Over the past several years I have started collecting photography books with more purpose. In another post I am working on, I will go into what we can takeaway as photographers from these books, but I thought I would kick this new series off with the book that started it all from me; America Wide by Ken Duncan. I received this book as a Christmas gift from my girlfriend (now wife) in 2001, just as I was beginning the pick up a camera in my freshman year of college. I poured over these pages wondering how I could take pictures like Ken Duncan. It was this book that got me to start waking up early to photograph sunrises and spurred my desire to travel to faraway landscapes. I owe a lot to how I compose landscape images to this book.
A little about Mr. Duncan....Ken Duncan is an award winning Australian photographer who is best known for his panoramic photographs. This is the kind of panoramic photography that isn’t done with image-stitching in Photoshop but rather with a dedicated panoramic film camera. Mr. Duncan is a devout Christian and exudes, warmth, enthusiasm, and positivity in each interview I have viewed or read with him. I also had the opportunity to hear Ken speak and briefly meet him in 2006 and the same was true of that experience. This worldview certainly appears throughout all of his work, but especially in this compilation of photographs. Overall the photographs are bright and cheerful and when examining this work it is difficult to come away feeling bad about the state of our Union.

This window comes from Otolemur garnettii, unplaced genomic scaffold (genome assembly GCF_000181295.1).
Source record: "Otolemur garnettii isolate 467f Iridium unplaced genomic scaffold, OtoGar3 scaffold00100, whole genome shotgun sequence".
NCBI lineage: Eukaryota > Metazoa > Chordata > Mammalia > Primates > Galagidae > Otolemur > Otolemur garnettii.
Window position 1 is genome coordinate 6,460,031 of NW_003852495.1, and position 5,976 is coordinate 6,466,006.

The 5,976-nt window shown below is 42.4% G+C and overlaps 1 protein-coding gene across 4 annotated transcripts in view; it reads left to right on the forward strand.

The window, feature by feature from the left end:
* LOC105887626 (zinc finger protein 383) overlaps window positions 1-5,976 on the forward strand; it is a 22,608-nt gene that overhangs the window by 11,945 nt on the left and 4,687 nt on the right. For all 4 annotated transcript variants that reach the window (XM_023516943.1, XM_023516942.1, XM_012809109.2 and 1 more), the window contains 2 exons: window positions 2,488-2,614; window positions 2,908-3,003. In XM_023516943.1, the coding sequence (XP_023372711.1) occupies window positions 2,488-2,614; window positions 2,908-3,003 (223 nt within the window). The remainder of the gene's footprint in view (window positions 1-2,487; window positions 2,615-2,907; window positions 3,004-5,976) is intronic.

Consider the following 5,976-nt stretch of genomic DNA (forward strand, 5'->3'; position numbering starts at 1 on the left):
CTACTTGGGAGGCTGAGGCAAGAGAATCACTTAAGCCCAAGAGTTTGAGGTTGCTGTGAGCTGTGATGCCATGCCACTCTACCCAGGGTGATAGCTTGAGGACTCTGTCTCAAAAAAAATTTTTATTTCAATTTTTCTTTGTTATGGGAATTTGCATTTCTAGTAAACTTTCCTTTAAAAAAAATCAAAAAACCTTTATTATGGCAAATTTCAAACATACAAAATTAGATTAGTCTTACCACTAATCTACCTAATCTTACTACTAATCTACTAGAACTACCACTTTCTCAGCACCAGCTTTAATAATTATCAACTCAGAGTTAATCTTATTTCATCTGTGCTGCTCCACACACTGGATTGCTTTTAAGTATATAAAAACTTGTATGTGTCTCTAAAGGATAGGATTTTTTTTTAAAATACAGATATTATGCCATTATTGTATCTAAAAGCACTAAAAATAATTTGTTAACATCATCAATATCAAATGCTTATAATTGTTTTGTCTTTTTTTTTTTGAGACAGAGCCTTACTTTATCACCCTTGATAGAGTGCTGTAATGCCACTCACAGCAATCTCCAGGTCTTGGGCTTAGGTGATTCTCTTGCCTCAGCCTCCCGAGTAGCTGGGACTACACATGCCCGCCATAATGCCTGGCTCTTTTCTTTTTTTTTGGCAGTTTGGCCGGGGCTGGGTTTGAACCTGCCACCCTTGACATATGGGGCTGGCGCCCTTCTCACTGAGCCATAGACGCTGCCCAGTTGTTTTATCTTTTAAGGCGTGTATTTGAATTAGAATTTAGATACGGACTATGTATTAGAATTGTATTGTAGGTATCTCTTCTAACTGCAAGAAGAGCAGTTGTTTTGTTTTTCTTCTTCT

America Wide is a broad survey of Mr. Duncan’s work from the US and features photographs from every state. The shear commitment to accomplish such a project is in and of itself worthy of a book, but the photographs that Mr Duncan came away with are commendable.
All-in-all this is a great book and worthy of sitting on your own coffee table. The only criticism I would have is that the work doesn’t go particularly deep into the American landscape. With each image, the viewer almost immediately can recognize the location. Mostly because the chosen locations are iconic to the American psyche such as Mount McKinley or Yosemite Valley. If this was a college class it would be the 101: Survey of the American Landscape. Wide and broad but not very deep on each topic. After viewing multiple times, it will leave you wanting the photographs and the photographer to go deeper. If only he could have a month or six months to spend in each place, I wonder to myself However, that is not likely the intent of the artist and Mr. Duncan ultimately accomplishes what he set out to achieve.
Also, to see more of the work from this book take a look at the following video. (Please excuse the cheesy music.)